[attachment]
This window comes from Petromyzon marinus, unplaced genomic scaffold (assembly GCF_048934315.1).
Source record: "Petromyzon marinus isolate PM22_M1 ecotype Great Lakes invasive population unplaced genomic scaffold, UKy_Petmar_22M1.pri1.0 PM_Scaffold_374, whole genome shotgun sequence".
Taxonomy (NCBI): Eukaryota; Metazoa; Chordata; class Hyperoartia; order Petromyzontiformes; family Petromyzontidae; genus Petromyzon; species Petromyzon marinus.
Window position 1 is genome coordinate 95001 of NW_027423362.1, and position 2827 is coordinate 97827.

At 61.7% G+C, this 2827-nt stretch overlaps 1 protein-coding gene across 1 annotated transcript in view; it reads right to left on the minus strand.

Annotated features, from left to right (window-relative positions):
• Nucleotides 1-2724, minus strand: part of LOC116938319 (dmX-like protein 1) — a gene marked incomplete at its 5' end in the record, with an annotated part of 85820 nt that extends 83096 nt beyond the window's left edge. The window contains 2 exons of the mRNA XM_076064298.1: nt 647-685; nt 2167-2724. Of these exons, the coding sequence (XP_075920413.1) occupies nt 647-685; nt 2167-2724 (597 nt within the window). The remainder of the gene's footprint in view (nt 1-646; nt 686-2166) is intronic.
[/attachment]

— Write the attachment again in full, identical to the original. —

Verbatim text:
This window comes from Petromyzon marinus, unplaced genomic scaffold (assembly GCF_048934315.1).
Source record: "Petromyzon marinus isolate PM22_M1 ecotype Great Lakes invasive population unplaced genomic scaffold, UKy_Petmar_22M1.pri1.0 PM_Scaffold_374, whole genome shotgun sequence".
Taxonomy (NCBI): Eukaryota; Metazoa; Chordata; class Hyperoartia; order Petromyzontiformes; family Petromyzontidae; genus Petromyzon; species Petromyzon marinus.
Window position 1 is genome coordinate 95001 of NW_027423362.1, and position 2827 is coordinate 97827.

At 61.7% G+C, this 2827-nt stretch overlaps 1 protein-coding gene across 1 annotated transcript in view; it reads right to left on the minus strand.

Annotated features, from left to right (window-relative positions):
• Nucleotides 1-2724, minus strand: part of LOC116938319 (dmX-like protein 1) — a gene marked incomplete at its 5' end in the record, with an annotated part of 85820 nt that extends 83096 nt beyond the window's left edge. The window contains 2 exons of the mRNA XM_076064298.1: nt 647-685; nt 2167-2724. Of these exons, the coding sequence (XP_075920413.1) occupies nt 647-685; nt 2167-2724 (597 nt within the window). The remainder of the gene's footprint in view (nt 1-646; nt 686-2166) is intronic.